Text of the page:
The resulting photovoltaic cell performance is shown as curve b on FIG. 3 where the Voc and the Isc are both decreased and the shape of the curve results in a fill factor of around 0.32 with the resulting overall efficiency of 2.9%. Such data indicates that with the prior-art technique there is a high series resistance between layer 14 and film 13, as compared with the present technique. Another comparison was conducted with a third segment of the p-type cadmium telluride film where the surface of the p-type cadmium telluride film was etched for about three seconds in a 0.1% bromine methanol solution and then rinsed with methanol and blow dried with nitrogen gas. The layer 14 of gold was then deposited by evaporation. As discussed above, such procedure is a known common procedure for high resistance polycrystalline thin films of p-type cadmium telluride and the resulting performance of such a photovoltaic cell is shown as curve c in FIG. 3. Again, both the Voc and Isc are lower compared to curve a and the resulting fill factor is approximately 0.4 with an overall efficiency of about 3%. The shape of curve c indicates that there is a substantial resistance at the interface of film 13 and layer 14. Also decreasing slope of the I-V at high I values indicate the presence of an undesirable barrier at the Au/p-CdTe interface. Finally, a fourth segment of the p-type cadmium telluride film was treated in the same manner as the third segment except that prior to the deposition of the layer 14 it was immersed in hot hydrazine for 1 minute and then rinsed with deionized water and blow dried with nitrogen. Then a layer 14 of gold was evaporated onto the film 13. The resulting photovoltaic device is shown as curve d in FIG. 3 and has a fill factor of 0.26 and an overall efficiency of about 2.5%. The shape of this curve shows a very strong barrier at the Au/CdTe interface.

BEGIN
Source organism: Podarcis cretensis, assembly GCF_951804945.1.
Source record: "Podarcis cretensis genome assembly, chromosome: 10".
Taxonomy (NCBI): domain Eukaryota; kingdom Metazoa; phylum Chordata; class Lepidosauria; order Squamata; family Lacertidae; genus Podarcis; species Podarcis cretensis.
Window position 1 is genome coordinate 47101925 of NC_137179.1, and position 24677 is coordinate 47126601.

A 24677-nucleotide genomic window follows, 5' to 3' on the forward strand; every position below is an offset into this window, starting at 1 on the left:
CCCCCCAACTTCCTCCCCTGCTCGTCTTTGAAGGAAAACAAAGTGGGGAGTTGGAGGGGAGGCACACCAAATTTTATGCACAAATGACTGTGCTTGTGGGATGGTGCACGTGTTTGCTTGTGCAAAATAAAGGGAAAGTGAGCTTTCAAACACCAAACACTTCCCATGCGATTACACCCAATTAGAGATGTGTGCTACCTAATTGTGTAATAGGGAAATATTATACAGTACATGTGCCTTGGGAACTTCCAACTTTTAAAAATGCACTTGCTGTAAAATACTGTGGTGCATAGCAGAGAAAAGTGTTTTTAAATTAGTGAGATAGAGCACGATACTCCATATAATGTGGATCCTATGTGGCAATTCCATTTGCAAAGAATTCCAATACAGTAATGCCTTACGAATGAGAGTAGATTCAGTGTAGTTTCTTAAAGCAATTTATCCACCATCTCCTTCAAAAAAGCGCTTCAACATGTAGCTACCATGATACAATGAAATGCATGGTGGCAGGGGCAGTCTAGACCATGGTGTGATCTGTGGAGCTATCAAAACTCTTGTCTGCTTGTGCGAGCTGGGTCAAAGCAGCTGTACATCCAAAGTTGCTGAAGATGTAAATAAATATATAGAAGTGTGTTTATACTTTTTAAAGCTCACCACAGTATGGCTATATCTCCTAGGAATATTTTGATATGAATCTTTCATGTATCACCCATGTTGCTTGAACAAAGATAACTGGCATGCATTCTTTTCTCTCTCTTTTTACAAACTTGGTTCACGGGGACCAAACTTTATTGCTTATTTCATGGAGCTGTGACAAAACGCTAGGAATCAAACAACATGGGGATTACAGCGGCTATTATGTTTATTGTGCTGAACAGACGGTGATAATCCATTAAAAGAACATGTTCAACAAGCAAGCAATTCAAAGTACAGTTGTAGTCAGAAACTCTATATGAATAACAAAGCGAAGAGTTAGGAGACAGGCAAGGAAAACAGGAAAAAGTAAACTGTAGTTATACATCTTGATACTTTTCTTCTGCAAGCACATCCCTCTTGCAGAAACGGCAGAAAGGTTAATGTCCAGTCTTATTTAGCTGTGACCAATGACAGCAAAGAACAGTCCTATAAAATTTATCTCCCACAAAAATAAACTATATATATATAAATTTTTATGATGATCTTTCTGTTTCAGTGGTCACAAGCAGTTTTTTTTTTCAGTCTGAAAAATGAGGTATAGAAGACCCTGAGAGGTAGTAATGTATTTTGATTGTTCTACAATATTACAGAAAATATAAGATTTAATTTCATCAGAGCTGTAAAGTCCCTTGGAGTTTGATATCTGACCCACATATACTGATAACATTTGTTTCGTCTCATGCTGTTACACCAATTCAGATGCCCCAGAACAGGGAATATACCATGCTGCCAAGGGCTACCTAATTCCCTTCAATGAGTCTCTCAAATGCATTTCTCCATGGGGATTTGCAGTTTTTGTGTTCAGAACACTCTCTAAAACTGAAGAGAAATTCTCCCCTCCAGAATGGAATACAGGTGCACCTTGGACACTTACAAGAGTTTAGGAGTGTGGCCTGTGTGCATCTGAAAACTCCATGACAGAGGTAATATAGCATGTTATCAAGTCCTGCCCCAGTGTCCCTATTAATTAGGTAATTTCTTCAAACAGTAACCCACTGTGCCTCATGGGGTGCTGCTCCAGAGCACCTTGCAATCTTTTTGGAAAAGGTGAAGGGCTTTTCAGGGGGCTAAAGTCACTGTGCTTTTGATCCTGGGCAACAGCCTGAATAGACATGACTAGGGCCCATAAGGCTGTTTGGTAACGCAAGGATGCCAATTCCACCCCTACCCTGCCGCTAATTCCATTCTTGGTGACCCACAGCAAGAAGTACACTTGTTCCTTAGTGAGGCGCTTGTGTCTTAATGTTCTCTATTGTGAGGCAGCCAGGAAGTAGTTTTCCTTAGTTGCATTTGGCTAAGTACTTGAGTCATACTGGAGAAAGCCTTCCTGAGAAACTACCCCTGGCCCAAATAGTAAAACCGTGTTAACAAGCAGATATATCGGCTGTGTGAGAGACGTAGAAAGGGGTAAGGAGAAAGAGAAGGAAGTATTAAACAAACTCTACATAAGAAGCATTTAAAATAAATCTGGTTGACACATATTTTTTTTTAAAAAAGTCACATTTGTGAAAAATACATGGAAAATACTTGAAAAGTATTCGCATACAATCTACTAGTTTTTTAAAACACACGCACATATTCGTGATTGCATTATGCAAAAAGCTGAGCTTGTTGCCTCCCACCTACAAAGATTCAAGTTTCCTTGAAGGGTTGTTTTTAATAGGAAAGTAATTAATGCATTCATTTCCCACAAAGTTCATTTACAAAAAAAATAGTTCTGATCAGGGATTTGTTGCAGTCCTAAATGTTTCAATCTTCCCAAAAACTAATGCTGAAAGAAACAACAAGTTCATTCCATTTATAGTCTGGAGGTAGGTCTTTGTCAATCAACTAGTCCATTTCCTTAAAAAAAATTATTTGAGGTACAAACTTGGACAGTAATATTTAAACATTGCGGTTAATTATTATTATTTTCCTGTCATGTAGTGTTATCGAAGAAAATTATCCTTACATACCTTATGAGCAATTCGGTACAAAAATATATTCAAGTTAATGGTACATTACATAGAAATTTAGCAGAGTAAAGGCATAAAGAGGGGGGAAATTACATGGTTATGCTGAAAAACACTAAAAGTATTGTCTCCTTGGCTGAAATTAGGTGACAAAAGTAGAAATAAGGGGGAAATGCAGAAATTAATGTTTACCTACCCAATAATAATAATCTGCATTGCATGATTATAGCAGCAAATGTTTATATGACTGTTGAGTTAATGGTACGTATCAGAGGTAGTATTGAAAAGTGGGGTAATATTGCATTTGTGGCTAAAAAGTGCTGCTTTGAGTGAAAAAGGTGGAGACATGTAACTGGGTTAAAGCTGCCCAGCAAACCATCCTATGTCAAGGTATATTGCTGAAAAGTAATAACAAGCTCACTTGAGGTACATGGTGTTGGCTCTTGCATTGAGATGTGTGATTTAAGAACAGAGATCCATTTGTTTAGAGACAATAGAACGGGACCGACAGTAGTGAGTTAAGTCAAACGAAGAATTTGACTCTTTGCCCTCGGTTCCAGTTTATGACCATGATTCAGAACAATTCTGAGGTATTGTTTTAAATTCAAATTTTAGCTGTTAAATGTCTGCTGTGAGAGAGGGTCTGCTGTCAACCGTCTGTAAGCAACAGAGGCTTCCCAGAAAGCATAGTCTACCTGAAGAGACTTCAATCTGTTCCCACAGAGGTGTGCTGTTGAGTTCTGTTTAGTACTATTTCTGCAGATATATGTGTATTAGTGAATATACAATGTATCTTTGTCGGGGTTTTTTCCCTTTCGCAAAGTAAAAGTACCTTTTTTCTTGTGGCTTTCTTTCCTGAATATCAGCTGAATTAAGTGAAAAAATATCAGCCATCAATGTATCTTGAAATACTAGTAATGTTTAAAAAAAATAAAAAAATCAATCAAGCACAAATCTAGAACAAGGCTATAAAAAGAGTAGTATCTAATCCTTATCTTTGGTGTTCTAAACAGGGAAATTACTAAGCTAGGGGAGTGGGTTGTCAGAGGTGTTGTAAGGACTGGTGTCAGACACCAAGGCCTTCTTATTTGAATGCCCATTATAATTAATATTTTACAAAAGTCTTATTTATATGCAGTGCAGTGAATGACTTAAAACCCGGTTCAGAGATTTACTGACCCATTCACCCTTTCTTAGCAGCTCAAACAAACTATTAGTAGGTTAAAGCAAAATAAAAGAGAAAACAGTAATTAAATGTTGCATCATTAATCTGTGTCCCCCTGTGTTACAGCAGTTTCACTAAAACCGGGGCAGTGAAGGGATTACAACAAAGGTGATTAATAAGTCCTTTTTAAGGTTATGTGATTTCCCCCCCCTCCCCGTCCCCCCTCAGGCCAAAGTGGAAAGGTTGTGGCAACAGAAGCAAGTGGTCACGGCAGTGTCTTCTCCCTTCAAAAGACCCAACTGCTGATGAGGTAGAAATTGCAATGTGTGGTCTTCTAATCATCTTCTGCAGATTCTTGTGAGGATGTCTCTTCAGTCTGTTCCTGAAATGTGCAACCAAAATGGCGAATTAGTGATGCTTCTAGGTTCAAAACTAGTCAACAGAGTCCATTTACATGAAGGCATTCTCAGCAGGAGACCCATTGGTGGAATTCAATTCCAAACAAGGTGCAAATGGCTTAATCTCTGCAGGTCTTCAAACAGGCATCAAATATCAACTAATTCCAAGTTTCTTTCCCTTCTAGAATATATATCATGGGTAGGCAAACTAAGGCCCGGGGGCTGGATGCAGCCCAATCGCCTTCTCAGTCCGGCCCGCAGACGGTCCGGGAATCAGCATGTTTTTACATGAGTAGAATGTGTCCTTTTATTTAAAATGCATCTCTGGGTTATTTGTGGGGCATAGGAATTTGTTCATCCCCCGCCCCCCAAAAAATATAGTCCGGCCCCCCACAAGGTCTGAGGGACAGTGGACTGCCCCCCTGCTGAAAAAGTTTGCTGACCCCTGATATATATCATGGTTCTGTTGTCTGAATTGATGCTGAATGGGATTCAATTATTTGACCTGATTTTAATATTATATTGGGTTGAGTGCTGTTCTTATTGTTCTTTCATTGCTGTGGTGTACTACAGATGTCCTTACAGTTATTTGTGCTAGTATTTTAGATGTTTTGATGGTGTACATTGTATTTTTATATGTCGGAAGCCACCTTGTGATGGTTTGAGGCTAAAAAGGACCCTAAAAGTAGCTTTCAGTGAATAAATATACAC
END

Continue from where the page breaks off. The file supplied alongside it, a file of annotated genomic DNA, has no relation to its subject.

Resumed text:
The results of the measurements on the samples illustrated in FIG. 3 are tabulated in Table 1. As shown in Table 1 the improvement obtained by the method of the present invention eliminates the excessive series resistance as well as the undesirable barrier at the Au/CdTe interface and results in the efficiency of the device being more than doubled.